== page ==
Thursday, August 22, 2013
The one -way bridge probably exists in many towns. In Mattagash, the unwritten rule states that when two vehicles approach the bridge from opposite ends, the car whose wheels enter the bridge first has the right-of-way. The other must back off and wait. This rule will eventually become central to the story.
But in addition to Orville and Harry, there's small time, homeless, jobless thug Billy Thunder. He's actually not homeless...he can sleep in his vintage Mustang convertible, except that the top won't go up, and winter is coming. And he's not actually jobless - he's a "salesman" of sorts and it's just that his suppliers (the thugs one step up in the food chain) are refusing to send him any more "supplies" until he pays what he owes. His resorting to selling faux goods of a slightly different composition nets him funds for a short time only.
There are an assortment of other lovable, laughable characters, each one symbolic of a specific social ill, whether it's boredom, unemployment, divorce, empty nests, unfulfilled fantasies, or post traumatic stress. Pelletier has painted a picture of a town that is trying, of a citizenry that still has a can-do attitude, and of a way of life that seems at once surreal and actual. The dialect is spot on. The scenery is painted with a broad brush enhanced with subtle shadings.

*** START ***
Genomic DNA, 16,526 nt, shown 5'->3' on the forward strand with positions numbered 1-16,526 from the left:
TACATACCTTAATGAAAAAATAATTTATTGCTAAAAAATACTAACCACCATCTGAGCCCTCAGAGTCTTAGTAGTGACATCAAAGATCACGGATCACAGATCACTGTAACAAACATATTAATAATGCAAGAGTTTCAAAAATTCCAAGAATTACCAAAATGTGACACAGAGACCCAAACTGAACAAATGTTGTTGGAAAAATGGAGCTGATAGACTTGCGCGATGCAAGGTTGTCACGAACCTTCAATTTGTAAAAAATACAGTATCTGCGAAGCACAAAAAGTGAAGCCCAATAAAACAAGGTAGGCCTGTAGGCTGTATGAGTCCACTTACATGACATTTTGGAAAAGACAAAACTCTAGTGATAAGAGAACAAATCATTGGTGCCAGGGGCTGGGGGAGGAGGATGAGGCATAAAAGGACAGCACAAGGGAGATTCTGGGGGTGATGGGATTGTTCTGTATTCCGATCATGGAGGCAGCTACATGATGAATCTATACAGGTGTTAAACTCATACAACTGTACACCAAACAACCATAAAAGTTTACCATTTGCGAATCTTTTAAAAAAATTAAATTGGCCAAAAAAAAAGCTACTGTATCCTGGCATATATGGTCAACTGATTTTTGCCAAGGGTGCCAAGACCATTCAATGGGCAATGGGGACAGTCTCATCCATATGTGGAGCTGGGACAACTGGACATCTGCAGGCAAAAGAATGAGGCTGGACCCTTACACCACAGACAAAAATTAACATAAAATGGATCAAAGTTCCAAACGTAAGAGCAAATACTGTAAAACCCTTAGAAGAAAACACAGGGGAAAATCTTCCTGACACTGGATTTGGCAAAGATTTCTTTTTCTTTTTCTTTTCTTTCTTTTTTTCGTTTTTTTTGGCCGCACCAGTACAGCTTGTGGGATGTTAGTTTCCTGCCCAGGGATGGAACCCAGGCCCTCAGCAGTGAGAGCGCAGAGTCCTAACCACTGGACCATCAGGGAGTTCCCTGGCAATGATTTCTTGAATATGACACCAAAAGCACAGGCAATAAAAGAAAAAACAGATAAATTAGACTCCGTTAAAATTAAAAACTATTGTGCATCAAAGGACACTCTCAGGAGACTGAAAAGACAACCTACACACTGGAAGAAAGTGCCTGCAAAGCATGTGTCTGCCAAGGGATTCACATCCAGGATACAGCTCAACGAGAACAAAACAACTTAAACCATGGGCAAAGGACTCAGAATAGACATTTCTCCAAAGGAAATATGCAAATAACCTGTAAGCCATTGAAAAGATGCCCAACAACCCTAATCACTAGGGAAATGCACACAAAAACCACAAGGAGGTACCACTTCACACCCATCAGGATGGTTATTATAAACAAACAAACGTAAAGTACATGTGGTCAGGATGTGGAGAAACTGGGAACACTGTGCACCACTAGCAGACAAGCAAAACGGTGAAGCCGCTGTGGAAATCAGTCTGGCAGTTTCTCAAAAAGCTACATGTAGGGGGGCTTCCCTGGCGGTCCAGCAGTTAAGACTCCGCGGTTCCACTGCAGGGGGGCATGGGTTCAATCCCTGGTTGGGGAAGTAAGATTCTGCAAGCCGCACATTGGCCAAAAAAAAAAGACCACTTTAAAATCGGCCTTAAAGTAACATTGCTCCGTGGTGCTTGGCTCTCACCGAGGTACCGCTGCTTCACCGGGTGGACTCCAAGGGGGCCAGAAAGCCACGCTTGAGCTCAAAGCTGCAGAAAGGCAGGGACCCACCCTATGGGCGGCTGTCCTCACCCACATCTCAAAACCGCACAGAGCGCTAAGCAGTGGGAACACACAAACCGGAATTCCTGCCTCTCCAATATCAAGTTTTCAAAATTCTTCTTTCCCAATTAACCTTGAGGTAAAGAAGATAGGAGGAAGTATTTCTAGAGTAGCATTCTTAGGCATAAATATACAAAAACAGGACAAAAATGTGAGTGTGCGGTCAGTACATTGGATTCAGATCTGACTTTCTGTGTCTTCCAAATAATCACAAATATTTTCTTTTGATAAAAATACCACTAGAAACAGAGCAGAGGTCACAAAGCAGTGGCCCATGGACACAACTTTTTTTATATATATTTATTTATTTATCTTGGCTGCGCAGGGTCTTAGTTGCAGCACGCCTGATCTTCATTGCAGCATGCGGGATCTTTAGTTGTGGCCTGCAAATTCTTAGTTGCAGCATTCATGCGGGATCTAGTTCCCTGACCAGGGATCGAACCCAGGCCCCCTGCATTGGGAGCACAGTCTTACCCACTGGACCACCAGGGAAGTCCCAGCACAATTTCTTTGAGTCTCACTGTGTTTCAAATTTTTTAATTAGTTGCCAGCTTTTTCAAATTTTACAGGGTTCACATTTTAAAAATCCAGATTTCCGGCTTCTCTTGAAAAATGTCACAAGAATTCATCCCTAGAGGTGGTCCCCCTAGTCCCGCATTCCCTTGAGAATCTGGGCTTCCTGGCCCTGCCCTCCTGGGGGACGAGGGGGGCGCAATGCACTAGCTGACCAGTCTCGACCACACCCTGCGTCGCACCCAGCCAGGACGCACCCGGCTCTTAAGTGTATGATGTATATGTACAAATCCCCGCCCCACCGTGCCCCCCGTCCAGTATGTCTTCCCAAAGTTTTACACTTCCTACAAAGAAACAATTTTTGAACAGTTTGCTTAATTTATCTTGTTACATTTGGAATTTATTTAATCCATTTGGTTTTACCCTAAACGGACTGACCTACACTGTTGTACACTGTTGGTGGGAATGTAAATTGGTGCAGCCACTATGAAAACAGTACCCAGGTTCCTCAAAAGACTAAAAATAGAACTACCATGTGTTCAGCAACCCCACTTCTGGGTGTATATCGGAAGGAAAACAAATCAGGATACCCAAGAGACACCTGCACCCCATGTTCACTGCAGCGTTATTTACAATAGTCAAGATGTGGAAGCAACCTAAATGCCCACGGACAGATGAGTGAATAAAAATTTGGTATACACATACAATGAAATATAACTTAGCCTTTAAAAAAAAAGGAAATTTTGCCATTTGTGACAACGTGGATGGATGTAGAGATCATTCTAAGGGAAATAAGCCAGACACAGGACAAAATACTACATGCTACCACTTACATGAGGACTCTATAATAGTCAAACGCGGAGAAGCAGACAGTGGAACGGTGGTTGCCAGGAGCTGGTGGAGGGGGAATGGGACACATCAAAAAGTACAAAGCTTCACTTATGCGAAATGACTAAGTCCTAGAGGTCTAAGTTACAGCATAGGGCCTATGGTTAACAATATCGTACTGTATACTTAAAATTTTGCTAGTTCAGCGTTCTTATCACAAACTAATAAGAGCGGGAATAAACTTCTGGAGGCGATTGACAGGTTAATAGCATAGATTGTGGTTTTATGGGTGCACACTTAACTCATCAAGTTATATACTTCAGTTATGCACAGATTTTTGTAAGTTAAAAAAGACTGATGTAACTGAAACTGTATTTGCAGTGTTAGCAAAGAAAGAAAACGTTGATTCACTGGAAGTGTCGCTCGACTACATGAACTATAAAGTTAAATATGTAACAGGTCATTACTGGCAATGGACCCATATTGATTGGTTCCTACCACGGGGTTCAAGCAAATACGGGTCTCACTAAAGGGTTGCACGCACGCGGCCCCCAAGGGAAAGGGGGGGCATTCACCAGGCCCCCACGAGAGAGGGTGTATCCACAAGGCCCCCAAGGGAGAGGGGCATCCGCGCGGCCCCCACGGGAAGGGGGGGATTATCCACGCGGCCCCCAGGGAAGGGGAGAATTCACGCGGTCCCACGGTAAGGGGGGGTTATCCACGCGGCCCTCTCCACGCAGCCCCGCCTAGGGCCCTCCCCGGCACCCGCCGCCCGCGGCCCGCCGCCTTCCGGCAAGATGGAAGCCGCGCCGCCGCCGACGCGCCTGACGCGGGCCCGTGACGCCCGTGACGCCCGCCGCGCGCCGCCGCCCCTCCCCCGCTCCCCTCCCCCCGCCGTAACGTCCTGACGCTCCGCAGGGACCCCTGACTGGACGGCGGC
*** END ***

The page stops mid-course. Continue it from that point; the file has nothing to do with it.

Without spoilers, this is not just a fun or funny book. The life issues of a variety of inhabitants are addressed with empathy, compassion and well-researched knowledge of cause and effect. The drama that develops as Orville and Harry's feud escalates serves to highlight a myriad of problems residents would rather not contemplate. It's a deep book, and one that would make an excellent choice for book discussion groups.
If you want eccentric but credible characters, beautiful scenery, and poignant emotional situations, this one's for you.
Title: The One-Way Bridge
Author: Cathy Pelletier
Publisher: Sourcebooks Landmark (2013), Hardcover, 304 pages
Genre: literary fiction
Subject: retirement, loneliness, boredom, unemployement - small town life
Setting: fictional town of Mattagash Maine
Source: E review copy from publisher through Net Galley
Why did I read this book now? The author and the subject appealed to me.
Posted by Tina at 12:00 AM